As we reported last week, researchers at HP Labs have advanced their memristor work to the point where they now believe commercial products may be in the offing in as little as three years. A memristor, or memory transistor, is the fourth fundamental circuit element that has the unique property of maintaining its state when the power is turned off. (Yes, flash memory does this too, but it uses lots of transistors and capacitors to accomplish this.) In any case, HP is touting memristors as way to build all sorts of nifty digital and analog computing gadgets.
Now this week, the University of Michigan announced that computer engineer Wei Lu has been busy building artificial synapses from memristors. In this case, Lu is exploiting the analog nature of the device to simulate synapse behavior. Potentially, this is a much more straightforward way to construct a thinking machine compared to digitally simulating a brain on a supercomputer. From the press release:
“We are building a computer in the same way that nature builds a brain,” said Lu, an assistant professor in the U-M Department of Electrical Engineering and Computer Science. “The idea is to use a completely different paradigm compared to conventional computers. The cat brain sets a realistic goal because it is much simpler than a human brain but still extremely difficult to replicate in complexity and efficiency.”
Here we go with the cat brains again. If you’ll remember, last November a research team at IBM reported it achieved “the first near real-time cortical simulation of the brain that exceeds the scale of a cat cortex and contains 1 billion spiking neurons and 10 trillion individual learning synapses.” That simulation was accomplished using the Blue Gene/P supercomputer at Lawrence Livermore, but the ultimate goal was to build a more practical version using “synaptronic” chips, phase change memory and magnetic tunnel junctions. I guess there’s more than one way to skin a cat brain.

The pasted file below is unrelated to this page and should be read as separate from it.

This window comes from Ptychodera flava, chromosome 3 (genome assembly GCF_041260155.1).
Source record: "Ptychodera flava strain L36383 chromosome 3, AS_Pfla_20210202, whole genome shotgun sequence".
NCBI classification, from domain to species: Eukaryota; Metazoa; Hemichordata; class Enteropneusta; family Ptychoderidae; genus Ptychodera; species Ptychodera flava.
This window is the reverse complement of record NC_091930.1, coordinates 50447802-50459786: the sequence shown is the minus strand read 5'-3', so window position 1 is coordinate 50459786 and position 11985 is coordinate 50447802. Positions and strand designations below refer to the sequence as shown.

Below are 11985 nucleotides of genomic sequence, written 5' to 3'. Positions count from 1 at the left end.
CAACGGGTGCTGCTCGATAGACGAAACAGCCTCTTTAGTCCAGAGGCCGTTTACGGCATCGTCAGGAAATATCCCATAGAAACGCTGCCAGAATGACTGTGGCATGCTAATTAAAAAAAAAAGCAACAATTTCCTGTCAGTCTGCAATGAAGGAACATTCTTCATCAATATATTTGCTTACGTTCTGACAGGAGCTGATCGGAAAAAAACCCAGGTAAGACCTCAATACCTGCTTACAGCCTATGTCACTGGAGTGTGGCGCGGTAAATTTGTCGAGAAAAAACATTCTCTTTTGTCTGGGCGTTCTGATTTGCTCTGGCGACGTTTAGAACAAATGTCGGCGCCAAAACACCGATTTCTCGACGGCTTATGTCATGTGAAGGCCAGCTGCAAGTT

For the near-term, HP is going to concentrate on exploiting memristors for non-volatile RAM. The researchers there believe they can offer a product with a storage density of about 20 gigabytes per square centimeter by 2013. And that product would also be more robust than one based on conventional flash-based memory. HP claims memristor memory can handle up to 1,000,000 read/write cycles before degradation, compared to flash at 100,000 cycles. Furthermore, since the technology can be scaled down to single-digit nanometer geometries, memristors should leave NAND and NOR based flash memories in the dust.
HP also discovered that memristors can serve as logic circuits, so now there’s talk of using the devices for computation. This could open the door to building processors with logic and very large memories integrated together on the same die. (The best we can do today is marry CPUs and relatively small caches.) In fact, memristor-based processors could be a dream come true for processor-in-memory (PIM) enthusiasts.
PIM has been a kind of Holy Grail for researchers looking to solve the memory wall dilemma. Getting logic and memory within kissing distance of each other on the die is the goal since that level of proximity delivers substantially greater bandwidth and lower latency for data transfers. USC’s DIVA architecture and Caltech’s MIND are some early examples of PIM designs based on conventional DRAM technology. The only rub here is that memristors are currently about 10 times slower than DRAM. But considering how far memristors have come in just a few years, the folks at HP Labs might surprise us once again.